Samuelson, Bates lead, but not by much

Americans win original dance, lead by only 1.72 points

Emily Samuelson and Evan Bates pose after their OD practice earlier in the week.
Emily Samuelson and Evan Bates pose after their OD practice earlier in the week. (Klaus-Reinhold Kany)


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By Klaus-Reinhold Kany, special to
(02/28/2008) - The required rhythm for the original dance this season is a folk dance. It may be a rhythm from your own country, but the skaters have the choice to choose from all over the world. Music from at least 15 countries was played on Thursday at the 2008 World Junior Figure Skating Championships. Because of the success of the folk dance this year, the dance committee of the International Skating Union is thinking of repeating this rhythm for the Olympic season.

Emily Samuelson and Evan Bates of the U.S. won the original dance in Bulgaria. After winning the compulsory dance by just 0.12 points over Maria Monko and Ilia Tkachenko of Russia, the Americans took Thursday's session by a slightly more comfortable margin -- 0.32 points. This time it was Canada's Vanessa Crone and Paul Poirier in second.

Samuelson and Bates used two Russian dances, the famous "Kalinka" and a second one called "Russkie Napievi," in their routine that earned 57.84 points. Most of their elements were excellent. Their twizzle got five +2 Grades of Execution and seven +1s; their rotational lift received a +3 and five +2s. Their one mistake came when Bates slipped at the end of their midline step sequence. Despite that, they now have a 1.72-point lead over Crone and Poirier heading into the final.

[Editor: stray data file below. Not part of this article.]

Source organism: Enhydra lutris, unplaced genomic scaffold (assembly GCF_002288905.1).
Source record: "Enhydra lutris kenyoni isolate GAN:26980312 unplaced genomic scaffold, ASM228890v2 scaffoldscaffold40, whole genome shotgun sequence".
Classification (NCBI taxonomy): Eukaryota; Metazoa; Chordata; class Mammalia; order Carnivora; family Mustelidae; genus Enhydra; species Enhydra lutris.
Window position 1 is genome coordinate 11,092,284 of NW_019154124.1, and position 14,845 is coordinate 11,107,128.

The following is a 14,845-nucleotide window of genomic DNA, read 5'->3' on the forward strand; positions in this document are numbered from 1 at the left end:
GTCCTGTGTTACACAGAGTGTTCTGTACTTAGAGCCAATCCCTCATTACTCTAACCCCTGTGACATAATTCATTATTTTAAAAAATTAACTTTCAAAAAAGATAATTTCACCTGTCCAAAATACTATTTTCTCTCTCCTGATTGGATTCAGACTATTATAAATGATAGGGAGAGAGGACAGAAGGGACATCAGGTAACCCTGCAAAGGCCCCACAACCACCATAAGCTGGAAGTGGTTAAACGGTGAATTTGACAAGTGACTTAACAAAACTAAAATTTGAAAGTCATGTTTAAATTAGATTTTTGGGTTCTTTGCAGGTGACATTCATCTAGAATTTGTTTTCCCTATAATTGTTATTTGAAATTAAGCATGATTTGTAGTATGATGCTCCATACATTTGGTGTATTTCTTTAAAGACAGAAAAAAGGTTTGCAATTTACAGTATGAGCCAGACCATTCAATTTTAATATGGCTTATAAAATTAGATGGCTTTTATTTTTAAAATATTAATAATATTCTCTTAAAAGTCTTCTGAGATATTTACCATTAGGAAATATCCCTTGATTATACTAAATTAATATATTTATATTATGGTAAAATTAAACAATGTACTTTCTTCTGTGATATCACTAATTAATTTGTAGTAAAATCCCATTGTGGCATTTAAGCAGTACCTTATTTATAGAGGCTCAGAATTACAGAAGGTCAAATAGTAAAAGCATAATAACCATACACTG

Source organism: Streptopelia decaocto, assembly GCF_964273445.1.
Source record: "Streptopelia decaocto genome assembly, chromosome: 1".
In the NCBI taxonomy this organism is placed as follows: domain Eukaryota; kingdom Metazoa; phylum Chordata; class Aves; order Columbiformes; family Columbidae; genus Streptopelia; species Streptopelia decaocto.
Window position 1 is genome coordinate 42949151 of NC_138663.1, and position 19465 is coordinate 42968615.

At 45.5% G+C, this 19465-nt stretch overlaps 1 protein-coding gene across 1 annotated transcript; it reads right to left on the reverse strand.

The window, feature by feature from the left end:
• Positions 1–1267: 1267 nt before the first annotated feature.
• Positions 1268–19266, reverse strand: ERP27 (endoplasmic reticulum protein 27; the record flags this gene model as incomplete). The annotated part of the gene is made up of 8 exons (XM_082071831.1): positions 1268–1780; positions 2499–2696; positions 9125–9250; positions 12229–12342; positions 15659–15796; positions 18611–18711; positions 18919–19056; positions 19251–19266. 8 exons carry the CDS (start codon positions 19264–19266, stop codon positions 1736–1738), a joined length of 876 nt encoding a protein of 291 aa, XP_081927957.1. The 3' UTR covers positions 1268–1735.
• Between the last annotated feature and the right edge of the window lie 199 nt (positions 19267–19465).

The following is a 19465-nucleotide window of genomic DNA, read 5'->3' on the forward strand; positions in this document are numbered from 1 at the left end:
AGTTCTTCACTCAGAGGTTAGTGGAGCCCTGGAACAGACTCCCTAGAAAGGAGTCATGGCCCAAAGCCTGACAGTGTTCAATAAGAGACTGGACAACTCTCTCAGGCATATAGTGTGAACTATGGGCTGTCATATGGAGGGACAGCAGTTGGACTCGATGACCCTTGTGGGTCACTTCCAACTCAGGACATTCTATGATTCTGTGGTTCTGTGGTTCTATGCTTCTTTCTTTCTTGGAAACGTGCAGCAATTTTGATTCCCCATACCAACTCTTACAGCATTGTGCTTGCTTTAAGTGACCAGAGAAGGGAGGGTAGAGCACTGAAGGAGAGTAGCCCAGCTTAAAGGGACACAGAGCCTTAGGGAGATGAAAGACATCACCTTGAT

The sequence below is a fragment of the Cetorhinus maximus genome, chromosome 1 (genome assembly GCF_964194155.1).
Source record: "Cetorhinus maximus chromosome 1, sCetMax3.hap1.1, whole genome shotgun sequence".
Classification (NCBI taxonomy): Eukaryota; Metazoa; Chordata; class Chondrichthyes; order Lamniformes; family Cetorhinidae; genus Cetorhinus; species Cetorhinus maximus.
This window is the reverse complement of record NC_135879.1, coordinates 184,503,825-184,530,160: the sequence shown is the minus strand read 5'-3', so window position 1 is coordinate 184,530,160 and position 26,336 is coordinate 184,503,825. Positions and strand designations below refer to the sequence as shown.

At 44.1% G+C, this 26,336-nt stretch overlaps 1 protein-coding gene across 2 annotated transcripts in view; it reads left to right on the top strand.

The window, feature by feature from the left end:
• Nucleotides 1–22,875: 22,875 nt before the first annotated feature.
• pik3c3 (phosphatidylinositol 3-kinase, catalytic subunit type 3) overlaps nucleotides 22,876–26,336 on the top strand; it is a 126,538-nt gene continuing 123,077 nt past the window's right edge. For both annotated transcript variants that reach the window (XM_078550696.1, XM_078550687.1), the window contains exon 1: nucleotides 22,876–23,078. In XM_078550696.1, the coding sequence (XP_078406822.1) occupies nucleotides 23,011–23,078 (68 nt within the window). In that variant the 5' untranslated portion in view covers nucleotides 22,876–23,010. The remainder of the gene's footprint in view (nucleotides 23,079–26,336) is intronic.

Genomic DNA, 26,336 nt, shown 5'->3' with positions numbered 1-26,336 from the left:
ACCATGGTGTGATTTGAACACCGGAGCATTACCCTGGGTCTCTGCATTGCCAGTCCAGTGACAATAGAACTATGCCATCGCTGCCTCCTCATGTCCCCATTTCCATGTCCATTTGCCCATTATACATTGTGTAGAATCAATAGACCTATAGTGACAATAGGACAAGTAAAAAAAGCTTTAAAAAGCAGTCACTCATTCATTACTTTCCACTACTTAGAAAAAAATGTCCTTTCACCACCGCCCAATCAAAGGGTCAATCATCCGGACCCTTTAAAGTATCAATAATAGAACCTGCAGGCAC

After the session, Bates said, "We had a lot of fun out there and hopefully portrayed Russian folk as best we could. We skated pretty good today, except for the small mistake. When we originally heard that folk music was required for this season, this was a new approach. But we like the idea, and we think that it is a great choice. It gives to the skaters a lot of opportunies."

Samuelson added, "The folk dance is good for the audience as well as for the judges. They don't have to watch 24 tangos."

The Canadians, Crone and Poirier, moved up from third to second place overall with a flawless Romanian gypsy waltz. They danced a bit more conservatively than the Americans, but it was a real dance. All their elements got Level 4. They even had 0.71 more element points than the winners but 1.03 less points in the component score. Five of their elements got at least one +2.

"We were able to show everything we had trained, and the audience seemed to like it. The folk dance is good to show the diversity of strength of each couple," Poirier said afterwards.

Russia's Kristina Gorshkova and Vitali Butikov, who finished fourth in the compulsory dance, moved to third overall with their third-place, Greek folk dance that had very good elements and no mistakes. Monko and Tkachenko fell from second to fourth place overall after Monko stumbled during the twizzle sequence of their original dance.

Madison Hubbell and Keiffer Hubbell of the U.S. remained in fifth position after showing a good Bavarian folk dance. Its elements achieved Level 4, but Madison fell on a linking step. This is not as serious as falling during a required element, but they did get a small deduction for it.

Afterwards, she said, "We are happy with our performance, except the mistake naturally, and hope to be better tomorrow."